• All companies now are essentially tech companies.
  • DevOps is neat. Let’s do that.

The Three Ways

Gene Kim explains The First Way:

The First Way emphasizes the performance of the entire system, as opposed to the performance of a specific silo of work or department — this as can be as large a division (e.g., Development or IT Operations) or as small as an individual contributor (e.g., a developer, system administrator).

The focus is on all business value streams that are enabled by IT. In other words, it begins when requirements are identified (e.g., by the business or IT), are built in Development, and then transitioned into IT Operations, where the value is then delivered to the customer as a form of a service.

The outcomes of putting the First Way into practice include never passing a known defect to downstream work centers, never allowing local optimization to create global degradation, always seeking to increase flow, and always seeking to achieve profound understanding of the system (as per Deming). The Three Ways: The Principles Underpinning DevOps — Gene Kim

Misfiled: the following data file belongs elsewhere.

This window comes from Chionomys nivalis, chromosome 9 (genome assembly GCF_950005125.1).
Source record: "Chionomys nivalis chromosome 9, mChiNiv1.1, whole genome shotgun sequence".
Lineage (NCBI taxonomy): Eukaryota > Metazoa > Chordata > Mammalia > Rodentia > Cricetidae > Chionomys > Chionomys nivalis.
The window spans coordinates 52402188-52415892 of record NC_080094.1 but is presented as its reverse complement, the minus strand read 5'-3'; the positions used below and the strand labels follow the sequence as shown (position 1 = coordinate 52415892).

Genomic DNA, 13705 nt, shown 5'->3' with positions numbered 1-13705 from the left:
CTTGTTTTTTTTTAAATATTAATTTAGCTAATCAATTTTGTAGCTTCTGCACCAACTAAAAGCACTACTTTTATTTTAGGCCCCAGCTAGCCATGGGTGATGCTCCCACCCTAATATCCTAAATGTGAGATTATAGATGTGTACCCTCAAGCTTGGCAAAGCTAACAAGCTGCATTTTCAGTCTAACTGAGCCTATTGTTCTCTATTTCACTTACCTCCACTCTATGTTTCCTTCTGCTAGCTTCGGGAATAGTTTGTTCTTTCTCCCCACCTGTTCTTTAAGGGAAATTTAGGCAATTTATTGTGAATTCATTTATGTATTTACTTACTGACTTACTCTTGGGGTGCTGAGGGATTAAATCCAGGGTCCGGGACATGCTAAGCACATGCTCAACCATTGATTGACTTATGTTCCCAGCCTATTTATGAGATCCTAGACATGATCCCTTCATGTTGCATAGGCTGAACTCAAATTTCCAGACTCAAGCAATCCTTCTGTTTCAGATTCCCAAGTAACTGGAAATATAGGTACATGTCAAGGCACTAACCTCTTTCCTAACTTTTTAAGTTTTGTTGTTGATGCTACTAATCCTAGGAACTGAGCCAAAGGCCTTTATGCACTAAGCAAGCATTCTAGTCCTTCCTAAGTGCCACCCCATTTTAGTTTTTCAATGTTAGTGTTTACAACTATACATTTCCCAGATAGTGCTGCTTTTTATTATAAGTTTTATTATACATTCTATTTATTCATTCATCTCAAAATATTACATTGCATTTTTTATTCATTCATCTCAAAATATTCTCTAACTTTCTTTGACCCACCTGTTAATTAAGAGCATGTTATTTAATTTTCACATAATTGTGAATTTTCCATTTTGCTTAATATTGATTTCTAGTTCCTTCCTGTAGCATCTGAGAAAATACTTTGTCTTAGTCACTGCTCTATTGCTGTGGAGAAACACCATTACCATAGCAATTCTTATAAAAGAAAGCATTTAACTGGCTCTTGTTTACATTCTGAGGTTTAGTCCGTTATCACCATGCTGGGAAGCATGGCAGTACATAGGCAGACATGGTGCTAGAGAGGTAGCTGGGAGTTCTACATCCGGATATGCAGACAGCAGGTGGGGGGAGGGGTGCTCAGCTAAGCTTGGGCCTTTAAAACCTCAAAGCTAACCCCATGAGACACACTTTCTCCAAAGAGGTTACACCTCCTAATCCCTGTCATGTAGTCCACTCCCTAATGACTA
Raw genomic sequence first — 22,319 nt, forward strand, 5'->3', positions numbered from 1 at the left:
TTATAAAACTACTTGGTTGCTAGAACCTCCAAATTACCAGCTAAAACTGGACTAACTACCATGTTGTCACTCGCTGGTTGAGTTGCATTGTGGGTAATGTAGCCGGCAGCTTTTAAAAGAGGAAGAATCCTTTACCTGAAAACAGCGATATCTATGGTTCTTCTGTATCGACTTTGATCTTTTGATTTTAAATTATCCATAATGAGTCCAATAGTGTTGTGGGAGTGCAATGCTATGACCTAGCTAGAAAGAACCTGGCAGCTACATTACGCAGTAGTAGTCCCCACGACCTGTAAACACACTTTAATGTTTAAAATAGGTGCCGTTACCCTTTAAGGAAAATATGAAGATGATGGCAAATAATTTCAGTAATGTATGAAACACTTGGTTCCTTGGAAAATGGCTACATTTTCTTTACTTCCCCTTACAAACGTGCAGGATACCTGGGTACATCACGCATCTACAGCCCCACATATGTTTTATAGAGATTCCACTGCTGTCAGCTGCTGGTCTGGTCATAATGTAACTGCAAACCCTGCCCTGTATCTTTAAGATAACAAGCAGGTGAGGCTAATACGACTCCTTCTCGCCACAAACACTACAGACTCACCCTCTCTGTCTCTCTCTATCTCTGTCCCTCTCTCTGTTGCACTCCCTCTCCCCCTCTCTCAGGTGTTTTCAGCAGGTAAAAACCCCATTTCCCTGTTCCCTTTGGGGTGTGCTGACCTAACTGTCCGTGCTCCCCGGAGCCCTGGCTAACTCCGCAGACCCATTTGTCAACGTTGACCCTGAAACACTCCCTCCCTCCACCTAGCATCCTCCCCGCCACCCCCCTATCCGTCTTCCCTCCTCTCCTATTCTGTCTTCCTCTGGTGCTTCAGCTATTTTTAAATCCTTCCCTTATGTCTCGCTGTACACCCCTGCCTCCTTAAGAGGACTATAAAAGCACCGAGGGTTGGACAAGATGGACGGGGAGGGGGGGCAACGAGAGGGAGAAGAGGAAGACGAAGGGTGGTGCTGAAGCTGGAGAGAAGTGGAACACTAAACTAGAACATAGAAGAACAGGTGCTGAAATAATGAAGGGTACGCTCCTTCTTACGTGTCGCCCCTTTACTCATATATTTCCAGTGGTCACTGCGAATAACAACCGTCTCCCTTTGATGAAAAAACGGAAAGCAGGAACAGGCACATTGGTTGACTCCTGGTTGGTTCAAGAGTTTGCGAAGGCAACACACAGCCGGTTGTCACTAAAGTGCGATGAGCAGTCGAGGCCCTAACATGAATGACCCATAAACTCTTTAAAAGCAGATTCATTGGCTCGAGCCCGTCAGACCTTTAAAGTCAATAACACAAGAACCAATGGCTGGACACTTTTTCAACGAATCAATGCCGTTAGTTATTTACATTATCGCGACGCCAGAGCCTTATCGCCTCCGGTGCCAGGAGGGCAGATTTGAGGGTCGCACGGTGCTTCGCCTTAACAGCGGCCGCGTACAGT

This advocates for things like optimizing for quality change management (safe, reliable, quick changes), CI/CD (on-demand environments and automatic testing) limiting work in progress, Kanban boards, etc.

Gene Kim explains The Second Way:

The Second Way is about creating the right to left feedback loops. The goal of almost any process improvement initiative is to shorten and amplify feedback loops so necessary corrections can be continually made.